Swimming, Scrubbing, Scraping, Swinging

Where Next?
Bob Williams
Sun 20 Mar 2011 02:20
Moored Niutahi Boat Harbour, Apataki
Wind: East, F3 Gentle breeze
Weather: Cloudy, warm

I spent much of the morning snorkelling on the boat scrubbing and scraping the bottom. The water is very clear and the temperature perfect so I figured while it might be physically easier to do it while on the hard it is most likely going to be a lot less pleasant; hot, sweaty and dirty as opposed to cool and clean; wearing respirator and goggles as opposed to a face mask and snorkel. And when I want a rest I just flop around for a bit and watch the fish swim by, even saw a pair of graceful stingrays gliding slowly along the bottom. I have scraped most of the barnacles off, tomorrow I will probably do a bit more. The harbour is not real deep, I could stand on the bottom and the bottom of the keel came down to my waist. The echo sounder has now been calibrated using the standing on the bottom technique.

And speaking of calibrating navigational instruments, given the calm conditions and being at a short scope mooring, this afternoon I took the opportunity to swing the compass using the shadow pin. This I have found to be the simplest and most accurate way of swinging a small boat compass. The steering compass has a pin that sticks up from the centre such that when the sun is at a lowish altitude it casts a shadow on the compass card. So to work out the compass error you simply note the ship's heading, the bearing of the shadow and the time. You swing the boat slowly through 360 degrees (engine going slow ahead with the wheel over to one side) and note the heading, bearing of the sun and time at about every 20 degrees of heading – simple. Once finished recording the data you then go below, get yourself a cool drink and the navigation calculator and work out the actual bearing of the sun – the difference between the calculated bearing and the shadow pin bearing is the compass error. From there it is a simple matter of drawing up the deviation chart. Only problem with it is that for about 60 degrees the dodger casts a shadow over the compass so I couldn't get bearings for those headings. But no problem, tomorrow morning the sun will be on the opposite side of the boat and I will do a second swing and fill in the gaps. Capiche?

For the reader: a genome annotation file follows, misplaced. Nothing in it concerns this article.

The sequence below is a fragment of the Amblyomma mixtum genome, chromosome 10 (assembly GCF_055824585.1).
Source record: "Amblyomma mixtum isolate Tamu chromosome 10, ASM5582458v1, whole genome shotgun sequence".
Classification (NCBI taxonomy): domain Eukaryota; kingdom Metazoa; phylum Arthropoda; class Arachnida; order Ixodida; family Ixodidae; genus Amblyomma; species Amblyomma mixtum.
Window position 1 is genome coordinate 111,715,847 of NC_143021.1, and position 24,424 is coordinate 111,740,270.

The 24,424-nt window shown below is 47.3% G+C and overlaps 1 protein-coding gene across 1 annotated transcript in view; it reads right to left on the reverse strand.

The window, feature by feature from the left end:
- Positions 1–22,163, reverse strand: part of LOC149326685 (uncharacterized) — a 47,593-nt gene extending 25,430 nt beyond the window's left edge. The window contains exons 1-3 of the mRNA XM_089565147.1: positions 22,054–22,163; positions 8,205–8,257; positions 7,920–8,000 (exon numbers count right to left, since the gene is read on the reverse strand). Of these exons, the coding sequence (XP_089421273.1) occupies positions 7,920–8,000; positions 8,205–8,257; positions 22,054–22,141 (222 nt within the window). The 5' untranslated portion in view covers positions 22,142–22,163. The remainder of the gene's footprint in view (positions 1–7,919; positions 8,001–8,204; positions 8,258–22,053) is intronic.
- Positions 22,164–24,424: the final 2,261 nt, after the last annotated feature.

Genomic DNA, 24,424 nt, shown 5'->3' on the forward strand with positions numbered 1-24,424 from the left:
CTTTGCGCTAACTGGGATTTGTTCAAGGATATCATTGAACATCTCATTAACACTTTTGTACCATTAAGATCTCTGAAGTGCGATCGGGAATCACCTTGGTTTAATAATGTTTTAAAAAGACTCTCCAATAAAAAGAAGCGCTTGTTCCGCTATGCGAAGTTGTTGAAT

It sure is quiet around here. I have a feeling I am going to be the only one at the carenage but hopefully I should get good service. Having said that I can't help but wonder just how basic the facilities are going to be. I look out across the lagoon and can see a clump of trees in the distance which I think is where the carenage is located. Sure looks remote! I just hope they have plenty of water so I can clean the boat and myself each day. Scrubbing anti-fouling paint is not a lot of fun, especially when it is hot.

All is well.